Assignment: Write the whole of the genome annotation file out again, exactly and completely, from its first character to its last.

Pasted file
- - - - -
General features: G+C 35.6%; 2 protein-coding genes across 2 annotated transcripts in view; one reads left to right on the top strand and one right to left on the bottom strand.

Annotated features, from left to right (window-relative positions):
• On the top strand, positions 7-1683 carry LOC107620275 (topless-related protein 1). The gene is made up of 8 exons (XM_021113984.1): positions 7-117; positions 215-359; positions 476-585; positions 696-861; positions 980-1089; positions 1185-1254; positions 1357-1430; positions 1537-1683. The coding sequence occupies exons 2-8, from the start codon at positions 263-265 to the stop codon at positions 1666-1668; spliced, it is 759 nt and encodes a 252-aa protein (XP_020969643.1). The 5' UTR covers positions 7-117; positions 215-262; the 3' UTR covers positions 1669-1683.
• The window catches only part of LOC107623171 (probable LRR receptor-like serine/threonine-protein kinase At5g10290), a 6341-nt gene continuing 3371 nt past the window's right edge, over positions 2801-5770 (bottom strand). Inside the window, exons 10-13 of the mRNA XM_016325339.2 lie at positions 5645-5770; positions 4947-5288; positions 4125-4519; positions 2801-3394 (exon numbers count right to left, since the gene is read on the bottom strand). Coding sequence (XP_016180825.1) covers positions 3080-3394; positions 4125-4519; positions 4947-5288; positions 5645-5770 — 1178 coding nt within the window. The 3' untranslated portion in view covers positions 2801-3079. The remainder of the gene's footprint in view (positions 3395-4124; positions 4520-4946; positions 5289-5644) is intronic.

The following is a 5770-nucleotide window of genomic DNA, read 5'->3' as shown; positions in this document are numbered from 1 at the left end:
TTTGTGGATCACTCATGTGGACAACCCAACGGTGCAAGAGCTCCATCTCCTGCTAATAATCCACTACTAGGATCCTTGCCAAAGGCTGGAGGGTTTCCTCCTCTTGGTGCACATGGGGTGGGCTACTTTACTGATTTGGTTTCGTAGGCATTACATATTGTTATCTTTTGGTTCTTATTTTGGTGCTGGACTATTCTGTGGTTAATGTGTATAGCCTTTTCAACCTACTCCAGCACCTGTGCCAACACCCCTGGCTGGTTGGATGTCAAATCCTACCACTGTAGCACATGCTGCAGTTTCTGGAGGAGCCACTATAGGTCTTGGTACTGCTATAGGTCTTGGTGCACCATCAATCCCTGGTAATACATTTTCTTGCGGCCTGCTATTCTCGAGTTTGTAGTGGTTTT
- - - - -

General features: G+C 35.6%; 2 protein-coding genes across 2 annotated transcripts in view; one reads left to right on the top strand and one right to left on the bottom strand.

Annotated features, from left to right (window-relative positions):
• On the top strand, positions 7-1683 carry LOC107620275 (topless-related protein 1). The gene is made up of 8 exons (XM_021113984.1): positions 7-117; positions 215-359; positions 476-585; positions 696-861; positions 980-1089; positions 1185-1254; positions 1357-1430; positions 1537-1683. The coding sequence occupies exons 2-8, from the start codon at positions 263-265 to the stop codon at positions 1666-1668; spliced, it is 759 nt and encodes a 252-aa protein (XP_020969643.1). The 5' UTR covers positions 7-117; positions 215-262; the 3' UTR covers positions 1669-1683.
• The window catches only part of LOC107623171 (probable LRR receptor-like serine/threonine-protein kinase At5g10290), a 6341-nt gene continuing 3371 nt past the window's right edge, over positions 2801-5770 (bottom strand). Inside the window, exons 10-13 of the mRNA XM_016325339.2 lie at positions 5645-5770; positions 4947-5288; positions 4125-4519; positions 2801-3394 (exon numbers count right to left, since the gene is read on the bottom strand). Coding sequence (XP_016180825.1) covers positions 3080-3394; positions 4125-4519; positions 4947-5288; positions 5645-5770 — 1178 coding nt within the window. The 3' untranslated portion in view covers positions 2801-3079. The remainder of the gene's footprint in view (positions 3395-4124; positions 4520-4946; positions 5289-5644) is intronic.

The following is a 5770-nucleotide window of genomic DNA, read 5'->3' as shown; positions in this document are numbered from 1 at the left end:
TTTGTGGATCACTCATGTGGACAACCCAACGGTGCAAGAGCTCCATCTCCTGCTAATAATCCACTACTAGGATCCTTGCCAAAGGCTGGAGGGTTTCCTCCTCTTGGTGCACATGGGGTGGGCTACTTTACTGATTTGGTTTCGTAGGCATTACATATTGTTATCTTTTGGTTCTTATTTTGGTGCTGGACTATTCTGTGGTTAATGTGTATAGCCTTTTCAACCTACTCCAGCACCTGTGCCAACACCCCTGGCTGGTTGGATGTCAAATCCTACCACTGTAGCACATGCTGCAGTTTCTGGAGGAGCCACTATAGGTCTTGGTACTGCTATAGGTCTTGGTGCACCATCAATCCCTGGTAATACATTTTCTTGCGGCCTGCTATTCTCGAGTTTGTAGTGGTTTT